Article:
Sunday, December 3, 2023

Developing Lovable Products To Win Over Competition

By Soumyanath Chatterjee

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This article and the forthcoming in the series will explain what makes a product lovable and how to consistently create such products for brand building to win over any competition in the market.

Right from waking up to the time we go back to sleep we continuously use some product or the other. Even during sleep, we use products like the bed, pillows, fans, alarm clocks, etc. But we love some of these and hate a few. We willingly pay a premium price for the products we love. We take good care of them and go back to the same manufacturer for replacement. Over the years, manufacturers of those lovable products develop strong brands. Brands that most people trust.

There is quite a varied choice when it comes to the loved products. Some people may love their musical instruments, some their bike, and some their mobile phone. And one person can love several products, some of which the person may not even have.

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People often make many personal sacrifices to acquire these loved products. Costly goods like cars, bikes, and watches fall in that category. When we plan to develop a product, we should try to make it lovable. Lovable products create their own market and help to create a strong brand.

Let me explain what is a lovable product with a few examples from my personal use. The first product that I would describe is my pen. I received it as a gift from my father. It is a fountain pen made by a reputed company. It enables smooth writing and holds sufficient ink so that I never have to worry about the ink running out. Its grip is comfortable. It also looks nice with a silver cap on a black body and a gold-plated clip.

I used to carry it in my pocket more as a fashion accessory. I have used it since my student days and wrote all my major examinations with it. Now getting ink for the pen is rather difficult, so I have replaced it with a roller pen of the same brand.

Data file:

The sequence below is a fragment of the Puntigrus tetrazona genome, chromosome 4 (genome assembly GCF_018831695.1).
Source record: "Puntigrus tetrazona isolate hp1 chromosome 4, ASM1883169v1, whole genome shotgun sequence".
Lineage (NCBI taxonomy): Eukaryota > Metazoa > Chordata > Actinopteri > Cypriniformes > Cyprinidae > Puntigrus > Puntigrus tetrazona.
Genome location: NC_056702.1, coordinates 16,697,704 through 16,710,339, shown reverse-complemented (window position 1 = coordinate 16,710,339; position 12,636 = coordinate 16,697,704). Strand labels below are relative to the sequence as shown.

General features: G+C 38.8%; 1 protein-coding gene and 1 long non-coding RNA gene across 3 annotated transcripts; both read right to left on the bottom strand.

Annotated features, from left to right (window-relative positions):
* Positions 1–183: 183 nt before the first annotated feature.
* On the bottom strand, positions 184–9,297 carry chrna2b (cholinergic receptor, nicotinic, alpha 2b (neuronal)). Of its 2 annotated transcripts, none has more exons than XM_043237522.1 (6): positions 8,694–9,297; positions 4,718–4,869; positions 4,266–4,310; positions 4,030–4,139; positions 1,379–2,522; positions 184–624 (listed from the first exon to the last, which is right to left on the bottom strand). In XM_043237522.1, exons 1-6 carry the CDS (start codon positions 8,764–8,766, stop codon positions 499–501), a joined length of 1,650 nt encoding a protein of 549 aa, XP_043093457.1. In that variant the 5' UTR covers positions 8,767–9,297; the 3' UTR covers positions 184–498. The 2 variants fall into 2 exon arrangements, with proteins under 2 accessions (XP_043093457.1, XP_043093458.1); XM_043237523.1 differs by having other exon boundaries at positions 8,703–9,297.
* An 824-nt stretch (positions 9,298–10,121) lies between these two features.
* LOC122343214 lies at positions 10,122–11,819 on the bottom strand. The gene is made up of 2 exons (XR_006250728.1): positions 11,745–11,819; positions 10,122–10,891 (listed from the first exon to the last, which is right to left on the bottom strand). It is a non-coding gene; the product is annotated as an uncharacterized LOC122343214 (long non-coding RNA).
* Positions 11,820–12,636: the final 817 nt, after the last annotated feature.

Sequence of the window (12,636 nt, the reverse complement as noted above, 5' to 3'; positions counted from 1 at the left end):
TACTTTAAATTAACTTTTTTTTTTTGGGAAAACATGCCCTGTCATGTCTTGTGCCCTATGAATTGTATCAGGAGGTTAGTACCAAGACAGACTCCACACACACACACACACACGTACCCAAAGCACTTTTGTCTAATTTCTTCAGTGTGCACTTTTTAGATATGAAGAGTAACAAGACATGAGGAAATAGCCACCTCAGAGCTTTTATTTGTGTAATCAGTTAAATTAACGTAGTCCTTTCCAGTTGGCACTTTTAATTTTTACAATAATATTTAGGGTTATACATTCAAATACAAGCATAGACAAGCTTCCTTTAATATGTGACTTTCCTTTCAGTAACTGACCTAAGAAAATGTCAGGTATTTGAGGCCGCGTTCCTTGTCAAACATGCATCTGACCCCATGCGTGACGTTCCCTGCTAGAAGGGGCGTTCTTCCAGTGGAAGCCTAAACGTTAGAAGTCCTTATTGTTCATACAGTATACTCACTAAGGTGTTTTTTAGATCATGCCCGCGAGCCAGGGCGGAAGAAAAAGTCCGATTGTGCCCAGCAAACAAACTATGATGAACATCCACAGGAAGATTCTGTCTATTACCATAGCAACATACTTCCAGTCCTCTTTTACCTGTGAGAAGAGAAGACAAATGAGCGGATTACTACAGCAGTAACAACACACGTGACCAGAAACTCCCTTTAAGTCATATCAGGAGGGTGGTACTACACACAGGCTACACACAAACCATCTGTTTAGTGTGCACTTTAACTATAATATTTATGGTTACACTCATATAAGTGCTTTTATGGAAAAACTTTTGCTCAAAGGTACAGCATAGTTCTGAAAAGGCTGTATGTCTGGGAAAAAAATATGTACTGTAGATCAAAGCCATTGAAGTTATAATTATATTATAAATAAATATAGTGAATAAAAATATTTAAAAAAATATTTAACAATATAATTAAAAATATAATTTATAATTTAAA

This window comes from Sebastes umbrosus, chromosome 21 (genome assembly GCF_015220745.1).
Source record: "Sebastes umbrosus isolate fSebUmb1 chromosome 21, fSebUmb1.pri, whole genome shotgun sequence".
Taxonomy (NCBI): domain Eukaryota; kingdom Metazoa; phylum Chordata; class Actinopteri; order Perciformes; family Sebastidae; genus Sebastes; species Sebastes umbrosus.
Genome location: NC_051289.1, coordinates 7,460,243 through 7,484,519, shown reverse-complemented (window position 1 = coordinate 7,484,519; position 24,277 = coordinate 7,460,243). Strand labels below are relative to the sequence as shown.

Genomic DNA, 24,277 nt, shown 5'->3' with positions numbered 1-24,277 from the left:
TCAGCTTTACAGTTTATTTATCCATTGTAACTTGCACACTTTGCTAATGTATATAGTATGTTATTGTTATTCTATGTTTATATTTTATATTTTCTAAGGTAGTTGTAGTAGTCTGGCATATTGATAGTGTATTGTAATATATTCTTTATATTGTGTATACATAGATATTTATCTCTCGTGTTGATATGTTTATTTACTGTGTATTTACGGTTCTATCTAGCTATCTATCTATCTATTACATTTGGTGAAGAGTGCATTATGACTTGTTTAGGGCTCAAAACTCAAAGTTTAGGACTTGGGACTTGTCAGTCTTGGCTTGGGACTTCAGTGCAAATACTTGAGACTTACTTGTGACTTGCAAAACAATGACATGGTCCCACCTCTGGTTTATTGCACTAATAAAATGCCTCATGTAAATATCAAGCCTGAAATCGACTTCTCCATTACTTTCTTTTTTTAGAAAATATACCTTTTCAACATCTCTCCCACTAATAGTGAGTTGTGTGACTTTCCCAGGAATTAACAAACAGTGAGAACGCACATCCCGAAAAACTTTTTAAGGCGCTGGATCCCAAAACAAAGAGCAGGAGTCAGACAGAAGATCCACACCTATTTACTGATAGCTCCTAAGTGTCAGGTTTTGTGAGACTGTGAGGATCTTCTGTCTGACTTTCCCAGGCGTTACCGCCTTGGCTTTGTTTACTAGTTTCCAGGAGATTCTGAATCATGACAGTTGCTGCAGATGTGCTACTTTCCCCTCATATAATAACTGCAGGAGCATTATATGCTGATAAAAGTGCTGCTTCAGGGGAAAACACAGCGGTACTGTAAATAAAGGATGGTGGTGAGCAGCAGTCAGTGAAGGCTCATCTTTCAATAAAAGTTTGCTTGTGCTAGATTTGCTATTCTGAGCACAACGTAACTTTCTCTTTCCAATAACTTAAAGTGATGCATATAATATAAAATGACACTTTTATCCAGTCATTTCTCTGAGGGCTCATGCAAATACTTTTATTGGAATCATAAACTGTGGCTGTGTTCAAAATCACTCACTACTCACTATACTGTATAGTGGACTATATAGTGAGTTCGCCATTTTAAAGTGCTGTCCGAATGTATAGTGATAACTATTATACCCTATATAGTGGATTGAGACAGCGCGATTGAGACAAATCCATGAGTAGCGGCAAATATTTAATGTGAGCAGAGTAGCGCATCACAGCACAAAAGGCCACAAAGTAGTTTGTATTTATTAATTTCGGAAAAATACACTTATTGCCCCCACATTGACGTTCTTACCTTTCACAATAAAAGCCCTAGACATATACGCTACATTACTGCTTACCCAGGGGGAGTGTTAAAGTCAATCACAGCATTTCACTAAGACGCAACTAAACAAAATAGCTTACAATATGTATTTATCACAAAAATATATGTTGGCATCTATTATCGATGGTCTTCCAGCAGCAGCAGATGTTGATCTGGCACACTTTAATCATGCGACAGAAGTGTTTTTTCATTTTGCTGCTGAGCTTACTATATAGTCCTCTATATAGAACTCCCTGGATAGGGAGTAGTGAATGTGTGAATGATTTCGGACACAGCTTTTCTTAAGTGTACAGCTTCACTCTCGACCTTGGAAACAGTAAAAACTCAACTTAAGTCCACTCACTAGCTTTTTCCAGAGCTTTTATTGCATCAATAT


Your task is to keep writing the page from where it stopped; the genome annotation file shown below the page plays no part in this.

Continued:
The second loved product I have is my old calculator. This one is a small scientific calculator. I do not need it now. There are software solutions on my phone and my computer, but I still keep it as a memento.

I have used it throughout my student period and a good portion of my work life. The battery of that calculator lasts more than a year of constant use. It had taken a fair amount of abuse in terms of fall and water damage but has survived all those with some minor dents and scratches. Its size is small enough to carry in a pocket.

I can go on with the list of more products that I love but let us pause to understand what makes these products lovable. The common thread between these products is frequent usage, their robustness, and good user experience. Together they create habit-forming products—the products in which we find comfort and cannot live without.

The habit-forming curve in Fig. 1 tells us that we get habituated to the products that we frequently use. Until the frequency of use crosses a threshold limit, we will not get attached to that product. Similarly, we need to find some utility of the product. Unless we have some perceived utility for it, we do not get attached to the product.

Fig. 1: Habit formation
Fig. 1: Habit formation

The combined factor of perceived utility and frequency of use gives rise to habit formation. In our daily use we have multiple alternatives. We have to think and choose between these alternatives. All these choices require certain mental activity. When we convert these mental efforts into a habit we do not have to think.

Habits make it possible for us to deal with complexities in life without wasting our mental energy in performing the task. It is like learning to ride a bicycle or drive a car. As long as we have not mastered the controls, we need to think. After practice, these activities become a habit and one can do these activities without much effort.